New York City was scaling back its stop-and-frisk program even before a federal judge ruled in 2013 that the tactics underlying it violated the constitutional rights of minority citizens. It’s hard not to look at marijuana arrests today without thinking of that saga. Although the city has reduced the number of arrests for low-level marijuana possession, black and Latino New Yorkers are far more likely to be arrested for smoking in public than whites, who are just as likely to use marijuana.
These arrests have virtually no public safety benefit and can cause lasting damage to people who often have had no other contact with the criminal justice system. Charges are typically dismissed if people stay out of trouble for a year, but in that period, they can be denied jobs, housing and entry into the armed services.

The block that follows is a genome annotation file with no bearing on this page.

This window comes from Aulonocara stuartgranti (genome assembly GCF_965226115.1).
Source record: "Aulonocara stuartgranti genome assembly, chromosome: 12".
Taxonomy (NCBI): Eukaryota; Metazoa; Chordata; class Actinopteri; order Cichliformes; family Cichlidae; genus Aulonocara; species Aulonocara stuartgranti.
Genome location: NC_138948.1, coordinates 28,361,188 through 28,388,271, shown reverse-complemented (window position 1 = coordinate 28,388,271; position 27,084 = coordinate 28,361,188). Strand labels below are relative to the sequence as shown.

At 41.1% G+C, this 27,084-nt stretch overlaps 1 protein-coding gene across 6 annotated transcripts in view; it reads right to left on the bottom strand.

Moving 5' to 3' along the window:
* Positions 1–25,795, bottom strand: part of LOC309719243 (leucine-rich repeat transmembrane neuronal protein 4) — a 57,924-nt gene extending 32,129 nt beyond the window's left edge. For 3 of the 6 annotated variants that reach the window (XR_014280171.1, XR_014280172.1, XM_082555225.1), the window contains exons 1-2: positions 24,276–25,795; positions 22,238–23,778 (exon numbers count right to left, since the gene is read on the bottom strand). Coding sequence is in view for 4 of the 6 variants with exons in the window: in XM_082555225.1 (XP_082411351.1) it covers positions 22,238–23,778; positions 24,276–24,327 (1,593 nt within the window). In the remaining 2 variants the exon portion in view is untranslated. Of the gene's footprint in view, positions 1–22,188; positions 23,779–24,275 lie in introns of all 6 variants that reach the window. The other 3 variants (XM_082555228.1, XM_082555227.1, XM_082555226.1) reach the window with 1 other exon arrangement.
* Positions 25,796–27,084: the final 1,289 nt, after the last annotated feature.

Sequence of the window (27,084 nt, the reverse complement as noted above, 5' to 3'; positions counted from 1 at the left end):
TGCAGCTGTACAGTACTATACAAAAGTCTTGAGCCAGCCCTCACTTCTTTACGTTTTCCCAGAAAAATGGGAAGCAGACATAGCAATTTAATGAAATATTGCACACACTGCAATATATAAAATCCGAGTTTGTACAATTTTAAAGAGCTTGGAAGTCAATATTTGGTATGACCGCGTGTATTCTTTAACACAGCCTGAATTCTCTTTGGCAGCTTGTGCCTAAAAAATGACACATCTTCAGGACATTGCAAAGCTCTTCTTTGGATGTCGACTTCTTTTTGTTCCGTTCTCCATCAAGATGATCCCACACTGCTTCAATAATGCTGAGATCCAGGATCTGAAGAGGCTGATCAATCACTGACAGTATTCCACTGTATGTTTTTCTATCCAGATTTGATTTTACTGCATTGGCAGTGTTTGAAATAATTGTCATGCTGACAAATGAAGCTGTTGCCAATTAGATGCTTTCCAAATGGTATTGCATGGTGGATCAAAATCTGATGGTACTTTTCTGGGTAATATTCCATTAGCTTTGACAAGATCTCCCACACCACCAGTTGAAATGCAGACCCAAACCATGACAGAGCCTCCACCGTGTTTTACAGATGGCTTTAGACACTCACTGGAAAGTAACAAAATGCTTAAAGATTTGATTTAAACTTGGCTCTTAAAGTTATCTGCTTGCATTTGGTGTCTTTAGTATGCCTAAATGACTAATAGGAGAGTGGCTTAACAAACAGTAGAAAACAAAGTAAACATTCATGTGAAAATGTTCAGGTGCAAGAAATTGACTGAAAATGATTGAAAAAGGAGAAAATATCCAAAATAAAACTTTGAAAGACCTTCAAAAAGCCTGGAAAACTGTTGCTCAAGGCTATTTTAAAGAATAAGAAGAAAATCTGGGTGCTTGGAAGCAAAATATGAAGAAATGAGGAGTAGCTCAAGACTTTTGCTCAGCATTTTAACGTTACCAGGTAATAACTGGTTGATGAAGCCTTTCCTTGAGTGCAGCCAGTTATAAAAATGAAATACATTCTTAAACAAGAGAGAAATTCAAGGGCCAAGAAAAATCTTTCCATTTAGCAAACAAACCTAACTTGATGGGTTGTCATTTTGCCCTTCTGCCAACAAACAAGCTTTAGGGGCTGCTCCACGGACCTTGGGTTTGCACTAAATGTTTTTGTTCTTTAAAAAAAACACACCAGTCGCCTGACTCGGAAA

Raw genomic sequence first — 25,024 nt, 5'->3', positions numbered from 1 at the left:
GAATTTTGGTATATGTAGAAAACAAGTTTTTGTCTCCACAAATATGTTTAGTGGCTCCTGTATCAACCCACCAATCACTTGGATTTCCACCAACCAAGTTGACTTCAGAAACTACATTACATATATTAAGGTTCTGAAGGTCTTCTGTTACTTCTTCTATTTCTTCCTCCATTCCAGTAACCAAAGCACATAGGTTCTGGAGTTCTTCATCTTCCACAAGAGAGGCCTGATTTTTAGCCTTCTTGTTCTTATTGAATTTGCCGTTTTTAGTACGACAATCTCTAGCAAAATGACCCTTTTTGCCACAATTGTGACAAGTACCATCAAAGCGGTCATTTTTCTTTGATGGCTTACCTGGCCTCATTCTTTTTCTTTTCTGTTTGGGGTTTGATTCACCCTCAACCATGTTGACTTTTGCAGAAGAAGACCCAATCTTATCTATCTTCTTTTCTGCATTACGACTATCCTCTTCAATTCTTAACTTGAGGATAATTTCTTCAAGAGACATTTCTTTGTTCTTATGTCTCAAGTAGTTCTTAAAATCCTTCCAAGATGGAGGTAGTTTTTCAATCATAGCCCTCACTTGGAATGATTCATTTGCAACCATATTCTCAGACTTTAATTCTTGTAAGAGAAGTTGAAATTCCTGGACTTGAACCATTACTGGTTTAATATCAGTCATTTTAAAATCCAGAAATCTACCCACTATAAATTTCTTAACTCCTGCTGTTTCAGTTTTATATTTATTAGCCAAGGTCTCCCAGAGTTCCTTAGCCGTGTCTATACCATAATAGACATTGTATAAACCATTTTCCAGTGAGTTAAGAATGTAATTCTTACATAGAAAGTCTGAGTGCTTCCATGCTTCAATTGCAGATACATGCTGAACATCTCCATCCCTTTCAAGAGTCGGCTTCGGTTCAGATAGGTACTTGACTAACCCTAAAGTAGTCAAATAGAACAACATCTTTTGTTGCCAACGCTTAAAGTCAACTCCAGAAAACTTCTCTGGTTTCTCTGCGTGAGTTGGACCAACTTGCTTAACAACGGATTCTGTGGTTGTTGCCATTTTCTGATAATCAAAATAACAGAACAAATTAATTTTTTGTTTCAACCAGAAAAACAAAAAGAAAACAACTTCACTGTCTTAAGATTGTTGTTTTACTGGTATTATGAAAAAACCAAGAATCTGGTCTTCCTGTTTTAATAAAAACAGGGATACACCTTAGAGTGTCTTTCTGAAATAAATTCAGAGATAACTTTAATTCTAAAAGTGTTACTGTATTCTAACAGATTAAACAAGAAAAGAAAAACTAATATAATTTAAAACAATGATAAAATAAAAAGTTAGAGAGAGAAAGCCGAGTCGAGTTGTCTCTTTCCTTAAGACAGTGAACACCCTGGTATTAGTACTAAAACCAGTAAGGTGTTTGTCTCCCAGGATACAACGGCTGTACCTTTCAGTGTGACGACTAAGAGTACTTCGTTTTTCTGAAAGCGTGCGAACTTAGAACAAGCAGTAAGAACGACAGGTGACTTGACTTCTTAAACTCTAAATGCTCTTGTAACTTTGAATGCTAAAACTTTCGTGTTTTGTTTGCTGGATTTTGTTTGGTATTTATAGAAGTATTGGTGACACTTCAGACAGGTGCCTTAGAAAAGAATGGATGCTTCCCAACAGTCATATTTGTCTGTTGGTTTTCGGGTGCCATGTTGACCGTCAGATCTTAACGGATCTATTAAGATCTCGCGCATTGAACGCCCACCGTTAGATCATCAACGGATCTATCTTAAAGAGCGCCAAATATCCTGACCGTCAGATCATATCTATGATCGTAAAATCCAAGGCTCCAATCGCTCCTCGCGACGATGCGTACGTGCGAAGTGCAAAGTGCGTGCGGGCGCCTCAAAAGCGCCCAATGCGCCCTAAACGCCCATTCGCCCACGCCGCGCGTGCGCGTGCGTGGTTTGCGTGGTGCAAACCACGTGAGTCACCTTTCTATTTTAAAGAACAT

The city needs to do more to minimize arrests. District attorneys can take the lead by refusing to prosecute most, if not all, of these cases.
Public opposition to marijuana arrests surfaced during the 1970s, when affluent families complained to lawmakers after seeing the future careers of their children ruined by petty marijuana arrests. The Legislature subsequently barred the police from arresting people for tiny amounts of the drug, unless it was being smoked or shown in public view. Black and Latino communities have since borne the brunt of the enforcement policy. (New York Times)